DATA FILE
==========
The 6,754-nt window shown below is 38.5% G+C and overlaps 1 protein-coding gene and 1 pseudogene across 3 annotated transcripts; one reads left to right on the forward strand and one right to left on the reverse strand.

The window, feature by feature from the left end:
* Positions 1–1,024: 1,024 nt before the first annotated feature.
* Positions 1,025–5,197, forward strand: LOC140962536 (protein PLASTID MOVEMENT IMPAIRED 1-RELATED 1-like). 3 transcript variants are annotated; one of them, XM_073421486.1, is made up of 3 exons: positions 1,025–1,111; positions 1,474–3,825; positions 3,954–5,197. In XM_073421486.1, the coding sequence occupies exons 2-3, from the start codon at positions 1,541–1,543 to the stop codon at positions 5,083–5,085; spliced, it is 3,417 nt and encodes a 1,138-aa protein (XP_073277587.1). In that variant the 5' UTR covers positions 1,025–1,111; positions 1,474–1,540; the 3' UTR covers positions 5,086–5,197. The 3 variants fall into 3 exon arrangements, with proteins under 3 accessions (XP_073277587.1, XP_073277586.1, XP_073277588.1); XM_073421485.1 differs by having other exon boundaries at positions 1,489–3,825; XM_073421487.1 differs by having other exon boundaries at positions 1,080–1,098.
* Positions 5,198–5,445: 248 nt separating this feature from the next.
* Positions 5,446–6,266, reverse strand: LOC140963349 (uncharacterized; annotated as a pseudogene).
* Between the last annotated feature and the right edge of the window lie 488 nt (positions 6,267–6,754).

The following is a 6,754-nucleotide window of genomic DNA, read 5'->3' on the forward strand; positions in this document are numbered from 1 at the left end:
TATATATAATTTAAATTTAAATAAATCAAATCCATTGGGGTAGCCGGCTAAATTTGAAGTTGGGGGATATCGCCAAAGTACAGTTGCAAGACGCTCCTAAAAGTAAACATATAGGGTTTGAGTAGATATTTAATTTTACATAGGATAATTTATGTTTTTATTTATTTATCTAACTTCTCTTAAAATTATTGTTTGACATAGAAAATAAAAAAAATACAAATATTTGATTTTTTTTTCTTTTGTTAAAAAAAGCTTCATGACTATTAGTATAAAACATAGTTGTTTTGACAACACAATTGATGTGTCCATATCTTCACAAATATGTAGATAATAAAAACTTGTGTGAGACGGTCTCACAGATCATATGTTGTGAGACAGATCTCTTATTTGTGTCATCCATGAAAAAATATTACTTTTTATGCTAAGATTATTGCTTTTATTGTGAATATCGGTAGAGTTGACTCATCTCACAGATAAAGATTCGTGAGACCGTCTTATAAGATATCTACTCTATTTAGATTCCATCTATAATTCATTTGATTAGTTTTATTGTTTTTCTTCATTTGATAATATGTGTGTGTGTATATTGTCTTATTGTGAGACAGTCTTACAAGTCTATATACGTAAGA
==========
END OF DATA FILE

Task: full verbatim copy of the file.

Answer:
The 6,754-nt window shown below is 38.5% G+C and overlaps 1 protein-coding gene and 1 pseudogene across 3 annotated transcripts; one reads left to right on the forward strand and one right to left on the reverse strand.

The window, feature by feature from the left end:
* Positions 1–1,024: 1,024 nt before the first annotated feature.
* Positions 1,025–5,197, forward strand: LOC140962536 (protein PLASTID MOVEMENT IMPAIRED 1-RELATED 1-like). 3 transcript variants are annotated; one of them, XM_073421486.1, is made up of 3 exons: positions 1,025–1,111; positions 1,474–3,825; positions 3,954–5,197. In XM_073421486.1, the coding sequence occupies exons 2-3, from the start codon at positions 1,541–1,543 to the stop codon at positions 5,083–5,085; spliced, it is 3,417 nt and encodes a 1,138-aa protein (XP_073277587.1). In that variant the 5' UTR covers positions 1,025–1,111; positions 1,474–1,540; the 3' UTR covers positions 5,086–5,197. The 3 variants fall into 3 exon arrangements, with proteins under 3 accessions (XP_073277587.1, XP_073277586.1, XP_073277588.1); XM_073421485.1 differs by having other exon boundaries at positions 1,489–3,825; XM_073421487.1 differs by having other exon boundaries at positions 1,080–1,098.
* Positions 5,198–5,445: 248 nt separating this feature from the next.
* Positions 5,446–6,266, reverse strand: LOC140963349 (uncharacterized; annotated as a pseudogene).
* Between the last annotated feature and the right edge of the window lie 488 nt (positions 6,267–6,754).

The following is a 6,754-nucleotide window of genomic DNA, read 5'->3' on the forward strand; positions in this document are numbered from 1 at the left end:
TATATATAATTTAAATTTAAATAAATCAAATCCATTGGGGTAGCCGGCTAAATTTGAAGTTGGGGGATATCGCCAAAGTACAGTTGCAAGACGCTCCTAAAAGTAAACATATAGGGTTTGAGTAGATATTTAATTTTACATAGGATAATTTATGTTTTTATTTATTTATCTAACTTCTCTTAAAATTATTGTTTGACATAGAAAATAAAAAAAATACAAATATTTGATTTTTTTTTCTTTTGTTAAAAAAAGCTTCATGACTATTAGTATAAAACATAGTTGTTTTGACAACACAATTGATGTGTCCATATCTTCACAAATATGTAGATAATAAAAACTTGTGTGAGACGGTCTCACAGATCATATGTTGTGAGACAGATCTCTTATTTGTGTCATCCATGAAAAAATATTACTTTTTATGCTAAGATTATTGCTTTTATTGTGAATATCGGTAGAGTTGACTCATCTCACAGATAAAGATTCGTGAGACCGTCTTATAAGATATCTACTCTATTTAGATTCCATCTATAATTCATTTGATTAGTTTTATTGTTTTTCTTCATTTGATAATATGTGTGTGTGTATATTGTCTTATTGTGAGACAGTCTTACAAGTCTATATACGTAAGA